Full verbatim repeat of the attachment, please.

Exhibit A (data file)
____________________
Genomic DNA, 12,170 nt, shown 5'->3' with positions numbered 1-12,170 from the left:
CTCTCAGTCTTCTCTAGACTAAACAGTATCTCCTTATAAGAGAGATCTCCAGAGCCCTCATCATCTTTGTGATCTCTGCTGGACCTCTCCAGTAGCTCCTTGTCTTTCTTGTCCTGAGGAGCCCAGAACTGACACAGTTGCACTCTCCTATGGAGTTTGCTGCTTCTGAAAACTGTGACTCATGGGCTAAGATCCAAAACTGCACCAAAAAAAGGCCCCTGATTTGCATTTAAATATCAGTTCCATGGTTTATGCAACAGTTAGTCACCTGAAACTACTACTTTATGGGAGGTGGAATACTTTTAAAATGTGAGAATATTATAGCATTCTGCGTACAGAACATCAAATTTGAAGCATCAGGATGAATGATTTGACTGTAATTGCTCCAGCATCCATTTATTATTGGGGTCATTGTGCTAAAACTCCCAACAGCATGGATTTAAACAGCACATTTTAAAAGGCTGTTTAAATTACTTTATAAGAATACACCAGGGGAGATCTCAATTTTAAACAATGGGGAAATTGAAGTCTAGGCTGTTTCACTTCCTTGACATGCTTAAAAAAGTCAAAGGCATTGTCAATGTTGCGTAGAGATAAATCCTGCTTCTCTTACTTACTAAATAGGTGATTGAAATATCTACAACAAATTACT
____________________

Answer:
Genomic DNA, 12,170 nt, shown 5'->3' with positions numbered 1-12,170 from the left:
CTCTCAGTCTTCTCTAGACTAAACAGTATCTCCTTATAAGAGAGATCTCCAGAGCCCTCATCATCTTTGTGATCTCTGCTGGACCTCTCCAGTAGCTCCTTGTCTTTCTTGTCCTGAGGAGCCCAGAACTGACACAGTTGCACTCTCCTATGGAGTTTGCTGCTTCTGAAAACTGTGACTCATGGGCTAAGATCCAAAACTGCACCAAAAAAAGGCCCCTGATTTGCATTTAAATATCAGTTCCATGGTTTATGCAACAGTTAGTCACCTGAAACTACTACTTTATGGGAGGTGGAATACTTTTAAAATGTGAGAATATTATAGCATTCTGCGTACAGAACATCAAATTTGAAGCATCAGGATGAATGATTTGACTGTAATTGCTCCAGCATCCATTTATTATTGGGGTCATTGTGCTAAAACTCCCAACAGCATGGATTTAAACAGCACATTTTAAAAGGCTGTTTAAATTACTTTATAAGAATACACCAGGGGAGATCTCAATTTTAAACAATGGGGAAATTGAAGTCTAGGCTGTTTCACTTCCTTGACATGCTTAAAAAAGTCAAAGGCATTGTCAATGTTGCGTAGAGATAAATCCTGCTTCTCTTACTTACTAAATAGGTGATTGAAATATCTACAACAAATTACT